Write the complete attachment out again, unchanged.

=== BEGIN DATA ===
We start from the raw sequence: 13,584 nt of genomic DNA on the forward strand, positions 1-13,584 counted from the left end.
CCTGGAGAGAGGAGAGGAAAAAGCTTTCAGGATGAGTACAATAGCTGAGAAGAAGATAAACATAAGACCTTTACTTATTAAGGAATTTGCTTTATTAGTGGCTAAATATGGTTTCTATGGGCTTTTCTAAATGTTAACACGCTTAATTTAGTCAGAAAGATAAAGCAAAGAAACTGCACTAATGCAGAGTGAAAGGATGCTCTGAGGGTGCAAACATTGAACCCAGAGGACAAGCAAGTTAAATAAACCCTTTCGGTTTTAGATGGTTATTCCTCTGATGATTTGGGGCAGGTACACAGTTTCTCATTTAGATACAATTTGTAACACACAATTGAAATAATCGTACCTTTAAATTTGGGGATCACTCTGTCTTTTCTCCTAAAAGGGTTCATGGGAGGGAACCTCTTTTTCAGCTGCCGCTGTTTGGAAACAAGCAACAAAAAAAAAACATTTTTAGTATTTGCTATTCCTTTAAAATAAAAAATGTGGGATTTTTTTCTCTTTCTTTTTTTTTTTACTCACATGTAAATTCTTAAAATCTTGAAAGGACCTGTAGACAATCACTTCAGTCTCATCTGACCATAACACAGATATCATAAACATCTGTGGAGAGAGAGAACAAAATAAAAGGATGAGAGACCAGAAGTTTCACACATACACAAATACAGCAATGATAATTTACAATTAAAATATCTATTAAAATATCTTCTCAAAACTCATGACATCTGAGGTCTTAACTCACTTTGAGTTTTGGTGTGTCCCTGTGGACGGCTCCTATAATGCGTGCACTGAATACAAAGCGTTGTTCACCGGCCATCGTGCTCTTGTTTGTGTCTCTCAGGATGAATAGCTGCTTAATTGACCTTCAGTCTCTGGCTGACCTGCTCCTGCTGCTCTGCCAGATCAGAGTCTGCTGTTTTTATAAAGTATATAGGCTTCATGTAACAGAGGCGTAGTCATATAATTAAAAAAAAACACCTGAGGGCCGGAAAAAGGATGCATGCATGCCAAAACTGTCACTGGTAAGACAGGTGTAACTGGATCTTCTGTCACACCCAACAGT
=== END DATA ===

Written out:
We start from the raw sequence: 13,584 nt of genomic DNA on the forward strand, positions 1-13,584 counted from the left end.
CCTGGAGAGAGGAGAGGAAAAAGCTTTCAGGATGAGTACAATAGCTGAGAAGAAGATAAACATAAGACCTTTACTTATTAAGGAATTTGCTTTATTAGTGGCTAAATATGGTTTCTATGGGCTTTTCTAAATGTTAACACGCTTAATTTAGTCAGAAAGATAAAGCAAAGAAACTGCACTAATGCAGAGTGAAAGGATGCTCTGAGGGTGCAAACATTGAACCCAGAGGACAAGCAAGTTAAATAAACCCTTTCGGTTTTAGATGGTTATTCCTCTGATGATTTGGGGCAGGTACACAGTTTCTCATTTAGATACAATTTGTAACACACAATTGAAATAATCGTACCTTTAAATTTGGGGATCACTCTGTCTTTTCTCCTAAAAGGGTTCATGGGAGGGAACCTCTTTTTCAGCTGCCGCTGTTTGGAAACAAGCAACAAAAAAAAAACATTTTTAGTATTTGCTATTCCTTTAAAATAAAAAATGTGGGATTTTTTTCTCTTTCTTTTTTTTTTTACTCACATGTAAATTCTTAAAATCTTGAAAGGACCTGTAGACAATCACTTCAGTCTCATCTGACCATAACACAGATATCATAAACATCTGTGGAGAGAGAGAACAAAATAAAAGGATGAGAGACCAGAAGTTTCACACATACACAAATACAGCAATGATAATTTACAATTAAAATATCTATTAAAATATCTTCTCAAAACTCATGACATCTGAGGTCTTAACTCACTTTGAGTTTTGGTGTGTCCCTGTGGACGGCTCCTATAATGCGTGCACTGAATACAAAGCGTTGTTCACCGGCCATCGTGCTCTTGTTTGTGTCTCTCAGGATGAATAGCTGCTTAATTGACCTTCAGTCTCTGGCTGACCTGCTCCTGCTGCTCTGCCAGATCAGAGTCTGCTGTTTTTATAAAGTATATAGGCTTCATGTAACAGAGGCGTAGTCATATAATTAAAAAAAAACACCTGAGGGCCGGAAAAAGGATGCATGCATGCCAAAACTGTCACTGGTAAGACAGGTGTAACTGGATCTTCTGTCACACCCAACAGT